Steven Soderbergh is one fascinating human. From the moment he arrived on the scene, with the audaciously titled Sex, Lies, and Videotape (1989), he’s established himself as a director willing to dive into any topic or any genre. When your debut feature is about the delicate balance between sex, compatibility, and shared trauma, it’s not a surprise when your filmography morphs into an incredible spectrum of human interests stories mixed with the occasional genre fare. From Out of Sight to The Informant to Ocean’s Eleven, Soderbergh has lived the life of a chameleon, one where you can never guess what his next move will be. This is the man who filmed a horror movie, Unsane, on an iPhone because why fucking not?!
So what does a Steven Soderbergh look like in the streaming age? Well, two years ago he directed The Laundromat. The Netflix release, starring Meryl Streep, was a repudiation of insurance companies, hedge funds, tax evasion, and the act of corporate money buying political power. In that vein, Soderbergh’s newest, No Sudden Move, is the cousin of those liberal-leaning ideals of The Laundromat. The streaming service has changed, as No Sudden Move pervades HBO Max, but the darts aimed at rampant capitalism remains.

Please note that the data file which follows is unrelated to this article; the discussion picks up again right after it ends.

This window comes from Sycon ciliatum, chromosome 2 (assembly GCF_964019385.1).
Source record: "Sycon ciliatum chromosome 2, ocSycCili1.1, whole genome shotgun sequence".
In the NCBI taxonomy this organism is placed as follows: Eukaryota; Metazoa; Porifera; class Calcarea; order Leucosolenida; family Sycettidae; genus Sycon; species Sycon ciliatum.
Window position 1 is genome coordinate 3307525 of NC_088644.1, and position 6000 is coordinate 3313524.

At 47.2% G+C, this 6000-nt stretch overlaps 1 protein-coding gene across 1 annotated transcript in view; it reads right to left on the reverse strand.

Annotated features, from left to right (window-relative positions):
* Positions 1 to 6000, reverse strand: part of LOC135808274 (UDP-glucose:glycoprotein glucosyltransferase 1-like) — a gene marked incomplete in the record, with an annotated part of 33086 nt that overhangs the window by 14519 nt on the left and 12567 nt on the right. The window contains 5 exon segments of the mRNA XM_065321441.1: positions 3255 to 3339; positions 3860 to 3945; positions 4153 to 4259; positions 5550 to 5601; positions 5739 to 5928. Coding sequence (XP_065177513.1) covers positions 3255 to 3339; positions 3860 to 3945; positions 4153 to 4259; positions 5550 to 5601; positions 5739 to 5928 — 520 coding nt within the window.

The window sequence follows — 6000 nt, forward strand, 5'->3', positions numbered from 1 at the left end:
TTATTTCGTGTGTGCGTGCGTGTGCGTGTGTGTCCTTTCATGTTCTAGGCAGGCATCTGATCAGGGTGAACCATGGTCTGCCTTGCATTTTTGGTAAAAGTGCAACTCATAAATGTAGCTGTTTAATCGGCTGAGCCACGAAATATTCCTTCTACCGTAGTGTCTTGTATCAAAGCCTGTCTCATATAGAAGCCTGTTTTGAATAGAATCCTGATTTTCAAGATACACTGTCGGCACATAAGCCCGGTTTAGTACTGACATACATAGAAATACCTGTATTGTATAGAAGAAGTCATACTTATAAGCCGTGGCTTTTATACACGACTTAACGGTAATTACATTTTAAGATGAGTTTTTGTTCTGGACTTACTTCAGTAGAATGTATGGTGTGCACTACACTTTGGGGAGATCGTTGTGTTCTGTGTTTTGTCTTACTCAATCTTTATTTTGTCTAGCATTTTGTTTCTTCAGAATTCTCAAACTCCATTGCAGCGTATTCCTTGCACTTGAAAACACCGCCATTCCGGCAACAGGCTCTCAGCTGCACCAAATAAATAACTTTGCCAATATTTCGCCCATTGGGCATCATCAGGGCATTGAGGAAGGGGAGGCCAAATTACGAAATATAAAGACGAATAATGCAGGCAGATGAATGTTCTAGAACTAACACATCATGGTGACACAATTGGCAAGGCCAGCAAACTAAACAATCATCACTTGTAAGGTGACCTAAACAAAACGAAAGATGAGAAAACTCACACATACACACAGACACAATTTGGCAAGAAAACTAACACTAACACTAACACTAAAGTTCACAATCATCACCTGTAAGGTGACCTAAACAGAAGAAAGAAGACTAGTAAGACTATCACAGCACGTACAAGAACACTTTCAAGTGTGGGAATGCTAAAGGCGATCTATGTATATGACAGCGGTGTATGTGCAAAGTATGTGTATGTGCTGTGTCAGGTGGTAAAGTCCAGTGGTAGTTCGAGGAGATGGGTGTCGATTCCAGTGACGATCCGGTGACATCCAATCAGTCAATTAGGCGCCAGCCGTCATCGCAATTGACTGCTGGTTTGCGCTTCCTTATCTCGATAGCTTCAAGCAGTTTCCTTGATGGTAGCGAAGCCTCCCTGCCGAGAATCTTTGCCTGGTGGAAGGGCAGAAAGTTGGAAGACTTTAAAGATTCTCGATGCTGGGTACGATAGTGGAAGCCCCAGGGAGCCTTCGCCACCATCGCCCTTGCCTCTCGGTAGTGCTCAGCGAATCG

It stars Don Cheadle as Curtis Goynes, a petty criminal in 1950s Detroit who is recruited by the mysterious Doug Jones (Brendan Fraser) to execute a seemingly simple extortion plot. It’s so simple that Curt wonders if there’s a catch, or if he’s being coerced by a ruthless acquaintance by the name of Frank Capelli (Ray Liotta). Doug introduces Ronald (Benicio del Toro) as Curt’s accomplice in the mission, but Curt and Ronald’s antennas go up when they realize they both have an unfavorable history with Capelli. In fact, we learn they’ve both betrayed the unseen crime lord. Once the extortion attempt is underway, nothing is as it seems or goes as planned. Curt and Ronald soon learn that what’s happening around them is much bigger than their interpersonal struggles, as they’re embroiled in a massive conspiracy that is shielding the public from the knowledge of climate change.